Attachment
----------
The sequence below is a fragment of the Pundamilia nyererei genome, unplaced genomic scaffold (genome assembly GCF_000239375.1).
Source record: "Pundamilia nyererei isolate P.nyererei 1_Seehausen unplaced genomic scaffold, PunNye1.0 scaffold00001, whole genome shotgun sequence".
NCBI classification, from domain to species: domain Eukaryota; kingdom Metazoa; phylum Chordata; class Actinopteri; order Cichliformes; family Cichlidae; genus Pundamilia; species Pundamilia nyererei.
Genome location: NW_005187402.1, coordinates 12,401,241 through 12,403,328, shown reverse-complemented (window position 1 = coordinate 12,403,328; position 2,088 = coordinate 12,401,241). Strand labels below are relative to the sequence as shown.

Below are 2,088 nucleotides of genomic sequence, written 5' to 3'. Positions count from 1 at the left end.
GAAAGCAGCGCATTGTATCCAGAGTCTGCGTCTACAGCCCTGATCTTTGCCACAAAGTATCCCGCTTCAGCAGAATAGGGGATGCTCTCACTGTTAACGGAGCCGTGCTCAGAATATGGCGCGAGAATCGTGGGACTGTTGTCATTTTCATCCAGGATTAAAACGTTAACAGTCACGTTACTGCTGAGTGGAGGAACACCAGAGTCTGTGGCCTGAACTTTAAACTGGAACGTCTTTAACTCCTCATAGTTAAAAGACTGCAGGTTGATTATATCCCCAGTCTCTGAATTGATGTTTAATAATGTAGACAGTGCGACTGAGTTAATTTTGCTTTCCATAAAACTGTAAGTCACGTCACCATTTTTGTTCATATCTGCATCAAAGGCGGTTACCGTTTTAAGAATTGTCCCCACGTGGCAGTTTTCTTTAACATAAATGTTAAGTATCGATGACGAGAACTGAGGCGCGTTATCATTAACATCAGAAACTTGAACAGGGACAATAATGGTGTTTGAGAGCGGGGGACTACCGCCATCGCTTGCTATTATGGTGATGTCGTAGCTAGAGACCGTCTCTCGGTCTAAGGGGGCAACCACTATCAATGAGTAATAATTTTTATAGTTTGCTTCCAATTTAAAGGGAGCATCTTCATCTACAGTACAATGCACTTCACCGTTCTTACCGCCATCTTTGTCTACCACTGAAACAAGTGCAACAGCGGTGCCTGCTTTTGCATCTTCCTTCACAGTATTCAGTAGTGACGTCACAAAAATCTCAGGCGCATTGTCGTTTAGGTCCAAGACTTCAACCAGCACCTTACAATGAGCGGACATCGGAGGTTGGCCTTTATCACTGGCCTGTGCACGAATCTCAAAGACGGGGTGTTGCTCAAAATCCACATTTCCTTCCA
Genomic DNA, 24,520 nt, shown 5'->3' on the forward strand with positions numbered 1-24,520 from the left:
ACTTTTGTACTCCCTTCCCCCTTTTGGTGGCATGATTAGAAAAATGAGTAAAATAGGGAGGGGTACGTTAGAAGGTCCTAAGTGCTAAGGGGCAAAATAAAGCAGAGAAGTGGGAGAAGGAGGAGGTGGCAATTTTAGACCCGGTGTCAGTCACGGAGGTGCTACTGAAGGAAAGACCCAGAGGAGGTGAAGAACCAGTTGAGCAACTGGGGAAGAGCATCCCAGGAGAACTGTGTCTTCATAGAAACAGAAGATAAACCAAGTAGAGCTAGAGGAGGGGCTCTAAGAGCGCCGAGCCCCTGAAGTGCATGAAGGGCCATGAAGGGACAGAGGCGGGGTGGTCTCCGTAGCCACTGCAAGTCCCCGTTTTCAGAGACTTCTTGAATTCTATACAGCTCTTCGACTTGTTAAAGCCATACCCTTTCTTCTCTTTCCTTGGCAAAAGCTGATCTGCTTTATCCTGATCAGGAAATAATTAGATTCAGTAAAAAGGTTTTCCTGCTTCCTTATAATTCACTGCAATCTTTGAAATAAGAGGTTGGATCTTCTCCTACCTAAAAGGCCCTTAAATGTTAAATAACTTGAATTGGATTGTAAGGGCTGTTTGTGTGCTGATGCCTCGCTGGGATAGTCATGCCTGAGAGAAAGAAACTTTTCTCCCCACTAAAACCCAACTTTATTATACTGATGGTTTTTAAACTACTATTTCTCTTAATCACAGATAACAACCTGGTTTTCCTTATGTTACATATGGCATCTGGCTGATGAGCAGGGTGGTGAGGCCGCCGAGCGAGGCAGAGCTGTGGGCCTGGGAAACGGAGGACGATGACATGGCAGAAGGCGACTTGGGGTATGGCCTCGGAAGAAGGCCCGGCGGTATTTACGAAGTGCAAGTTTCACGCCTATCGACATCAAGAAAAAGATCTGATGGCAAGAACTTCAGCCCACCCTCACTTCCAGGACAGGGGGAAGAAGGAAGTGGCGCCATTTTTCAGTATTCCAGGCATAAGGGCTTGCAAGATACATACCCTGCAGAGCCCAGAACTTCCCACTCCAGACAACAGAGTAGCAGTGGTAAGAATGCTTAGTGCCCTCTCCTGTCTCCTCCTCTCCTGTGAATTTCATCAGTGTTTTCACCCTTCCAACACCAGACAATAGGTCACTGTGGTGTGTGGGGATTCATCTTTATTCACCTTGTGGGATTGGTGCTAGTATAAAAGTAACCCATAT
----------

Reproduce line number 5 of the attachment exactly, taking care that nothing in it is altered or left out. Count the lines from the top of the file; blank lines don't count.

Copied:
Below are 2,088 nucleotides of genomic sequence, written 5' to 3'. Positions count from 1 at the left end.